All the time fearing, knowing, it wouldn’t, and preparing himself for the worst.

Cathy Aumack-Bandy

Then, as suddenly as the stroke had taken over our lives, I was declared stable. It was time to go home. Once home, we each at some point were struck by the realization that things would never be quite “the same” again. Nor should they. Though my stroke was comparatively mild, and the hospital stay only a few days long, this was a major upheaval in our lives physically, mentally and at the very core of our souls. We were each left knowing that even if I had a full recovery, everything had changed.

My husband had faced his worst fear: that I was going to die. He stood nearby while doctors examined, assessed, then treated me. He sat nearby while therapists worked with me.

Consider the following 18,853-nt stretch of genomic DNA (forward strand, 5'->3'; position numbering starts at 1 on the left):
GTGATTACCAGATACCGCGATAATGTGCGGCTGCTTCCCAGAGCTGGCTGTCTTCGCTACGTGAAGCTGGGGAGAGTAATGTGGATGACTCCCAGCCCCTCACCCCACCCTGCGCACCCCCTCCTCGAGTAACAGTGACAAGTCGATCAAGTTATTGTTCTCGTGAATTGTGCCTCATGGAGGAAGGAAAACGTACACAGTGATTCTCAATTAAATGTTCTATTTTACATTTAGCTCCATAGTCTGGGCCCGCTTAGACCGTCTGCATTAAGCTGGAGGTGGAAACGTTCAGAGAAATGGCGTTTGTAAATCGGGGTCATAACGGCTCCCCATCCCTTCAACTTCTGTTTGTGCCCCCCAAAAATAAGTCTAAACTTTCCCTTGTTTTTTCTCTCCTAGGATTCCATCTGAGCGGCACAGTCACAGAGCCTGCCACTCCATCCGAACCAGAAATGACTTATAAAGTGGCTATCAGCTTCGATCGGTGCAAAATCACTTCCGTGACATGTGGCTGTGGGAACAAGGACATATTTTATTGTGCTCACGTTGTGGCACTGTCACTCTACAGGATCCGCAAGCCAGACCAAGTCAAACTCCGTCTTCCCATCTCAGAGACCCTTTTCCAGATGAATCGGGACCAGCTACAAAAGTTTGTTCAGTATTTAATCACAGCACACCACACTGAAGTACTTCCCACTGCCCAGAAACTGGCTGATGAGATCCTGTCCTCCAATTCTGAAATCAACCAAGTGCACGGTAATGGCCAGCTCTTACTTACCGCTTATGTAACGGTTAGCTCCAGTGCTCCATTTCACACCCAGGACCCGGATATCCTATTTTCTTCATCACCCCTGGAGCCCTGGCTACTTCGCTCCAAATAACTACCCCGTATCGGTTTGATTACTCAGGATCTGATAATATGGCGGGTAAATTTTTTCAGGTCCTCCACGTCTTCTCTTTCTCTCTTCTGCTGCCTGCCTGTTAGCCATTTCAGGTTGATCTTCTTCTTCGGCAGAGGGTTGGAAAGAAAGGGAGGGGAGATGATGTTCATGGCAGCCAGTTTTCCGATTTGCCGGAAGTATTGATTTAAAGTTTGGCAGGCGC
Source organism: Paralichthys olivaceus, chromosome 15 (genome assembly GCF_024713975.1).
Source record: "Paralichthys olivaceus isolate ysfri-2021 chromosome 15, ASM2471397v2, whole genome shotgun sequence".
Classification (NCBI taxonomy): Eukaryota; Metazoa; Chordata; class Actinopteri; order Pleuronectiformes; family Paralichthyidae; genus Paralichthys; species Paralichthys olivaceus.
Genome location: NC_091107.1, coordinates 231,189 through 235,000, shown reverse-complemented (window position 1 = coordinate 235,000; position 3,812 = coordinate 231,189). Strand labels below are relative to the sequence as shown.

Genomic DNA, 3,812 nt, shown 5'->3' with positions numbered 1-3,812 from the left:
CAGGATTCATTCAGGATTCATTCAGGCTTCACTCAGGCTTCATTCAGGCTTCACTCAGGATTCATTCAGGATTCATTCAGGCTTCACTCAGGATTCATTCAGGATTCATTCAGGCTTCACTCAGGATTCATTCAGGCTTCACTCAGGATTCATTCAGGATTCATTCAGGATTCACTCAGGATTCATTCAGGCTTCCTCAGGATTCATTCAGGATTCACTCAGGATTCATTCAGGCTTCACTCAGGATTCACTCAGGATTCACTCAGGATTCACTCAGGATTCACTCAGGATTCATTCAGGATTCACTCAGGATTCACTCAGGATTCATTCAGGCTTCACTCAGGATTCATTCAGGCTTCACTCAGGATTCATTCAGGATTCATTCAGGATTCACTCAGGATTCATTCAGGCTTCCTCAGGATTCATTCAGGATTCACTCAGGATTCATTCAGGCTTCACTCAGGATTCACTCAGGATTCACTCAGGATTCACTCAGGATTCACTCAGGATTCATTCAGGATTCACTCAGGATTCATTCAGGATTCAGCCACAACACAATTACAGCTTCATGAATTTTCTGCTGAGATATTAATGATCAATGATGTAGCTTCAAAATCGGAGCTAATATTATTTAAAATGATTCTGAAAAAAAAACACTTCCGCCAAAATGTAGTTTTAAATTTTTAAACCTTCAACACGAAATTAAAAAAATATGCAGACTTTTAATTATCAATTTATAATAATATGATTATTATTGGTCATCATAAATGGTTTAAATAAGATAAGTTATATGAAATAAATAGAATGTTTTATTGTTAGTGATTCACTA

And then he took me home. That is significant. It changed us, both as individuals and within our relationship.

Eventually a “New Normal” comes for each of us recovering from the aftermath of stroke. It comes as a new way of looking at situations, accepting limitations you may have, and working to get through them or go around them.

The attention of the doctors, the nurses, and the various therapists, both in the hospital and then at home, was on me. Not on my husband.

No one asked him how he felt about the stroke.

No one held his hand for comfort.

No one examined him. Explored “What hurts?” Questioned him about his concerns.

No one checked his vitals. No one cautioned him to watch his level of stress. No one inquired about his meals, or checked to make sure he was sleeping all right. No one suggested he schedule breaks, or rest when he got tired.